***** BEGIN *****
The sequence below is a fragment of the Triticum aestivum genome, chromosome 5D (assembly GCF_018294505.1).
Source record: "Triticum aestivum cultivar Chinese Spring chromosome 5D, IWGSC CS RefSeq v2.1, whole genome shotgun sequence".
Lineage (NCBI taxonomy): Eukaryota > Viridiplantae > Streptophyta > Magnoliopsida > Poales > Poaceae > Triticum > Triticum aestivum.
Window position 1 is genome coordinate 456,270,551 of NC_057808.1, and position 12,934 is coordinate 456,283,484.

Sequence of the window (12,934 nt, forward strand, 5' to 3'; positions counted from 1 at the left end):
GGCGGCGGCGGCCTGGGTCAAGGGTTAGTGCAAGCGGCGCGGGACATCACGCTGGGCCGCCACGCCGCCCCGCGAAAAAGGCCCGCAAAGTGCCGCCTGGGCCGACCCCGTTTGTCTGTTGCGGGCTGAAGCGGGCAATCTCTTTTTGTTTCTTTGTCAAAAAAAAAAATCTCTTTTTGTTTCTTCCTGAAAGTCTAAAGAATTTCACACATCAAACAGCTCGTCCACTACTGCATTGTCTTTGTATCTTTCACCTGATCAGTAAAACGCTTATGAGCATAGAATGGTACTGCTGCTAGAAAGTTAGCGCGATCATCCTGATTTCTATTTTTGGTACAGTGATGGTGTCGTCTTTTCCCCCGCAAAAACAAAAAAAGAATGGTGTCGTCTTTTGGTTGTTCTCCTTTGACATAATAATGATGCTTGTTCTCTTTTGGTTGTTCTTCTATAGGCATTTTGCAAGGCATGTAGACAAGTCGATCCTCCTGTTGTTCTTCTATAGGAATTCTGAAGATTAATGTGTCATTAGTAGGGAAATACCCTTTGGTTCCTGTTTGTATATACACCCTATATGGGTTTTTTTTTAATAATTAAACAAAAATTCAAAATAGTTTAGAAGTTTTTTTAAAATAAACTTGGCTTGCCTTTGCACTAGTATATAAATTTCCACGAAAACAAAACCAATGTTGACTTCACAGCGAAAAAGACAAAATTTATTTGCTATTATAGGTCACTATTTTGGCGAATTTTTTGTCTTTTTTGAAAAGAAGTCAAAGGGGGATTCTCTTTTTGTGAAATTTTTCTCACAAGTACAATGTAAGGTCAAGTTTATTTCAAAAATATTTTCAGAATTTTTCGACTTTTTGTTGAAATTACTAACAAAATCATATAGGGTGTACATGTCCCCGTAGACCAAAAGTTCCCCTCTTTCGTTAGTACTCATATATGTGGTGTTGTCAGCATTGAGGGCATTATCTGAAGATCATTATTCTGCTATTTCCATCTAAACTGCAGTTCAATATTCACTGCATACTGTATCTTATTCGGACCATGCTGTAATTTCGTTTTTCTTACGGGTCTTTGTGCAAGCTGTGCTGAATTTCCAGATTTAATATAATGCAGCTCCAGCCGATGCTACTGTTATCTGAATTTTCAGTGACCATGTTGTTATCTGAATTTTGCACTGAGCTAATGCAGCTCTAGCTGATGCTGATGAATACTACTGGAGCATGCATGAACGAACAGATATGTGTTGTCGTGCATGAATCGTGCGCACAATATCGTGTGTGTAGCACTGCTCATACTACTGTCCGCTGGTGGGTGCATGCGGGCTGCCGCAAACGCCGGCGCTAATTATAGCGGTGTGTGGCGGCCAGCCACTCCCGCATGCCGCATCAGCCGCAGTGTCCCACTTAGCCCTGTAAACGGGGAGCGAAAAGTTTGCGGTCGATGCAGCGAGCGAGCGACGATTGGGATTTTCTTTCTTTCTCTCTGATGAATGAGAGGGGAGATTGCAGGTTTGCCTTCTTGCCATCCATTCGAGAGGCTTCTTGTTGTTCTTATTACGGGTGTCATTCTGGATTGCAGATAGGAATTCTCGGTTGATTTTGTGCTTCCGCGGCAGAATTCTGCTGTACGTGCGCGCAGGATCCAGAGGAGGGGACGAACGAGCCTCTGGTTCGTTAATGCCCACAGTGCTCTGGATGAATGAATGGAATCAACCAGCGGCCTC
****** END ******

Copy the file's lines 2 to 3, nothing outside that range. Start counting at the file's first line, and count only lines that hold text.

Source record: "Triticum aestivum cultivar Chinese Spring chromosome 5D, IWGSC CS RefSeq v2.1, whole genome shotgun sequence".
Lineage (NCBI taxonomy): Eukaryota > Viridiplantae > Streptophyta > Magnoliopsida > Poales > Poaceae > Triticum > Triticum aestivum.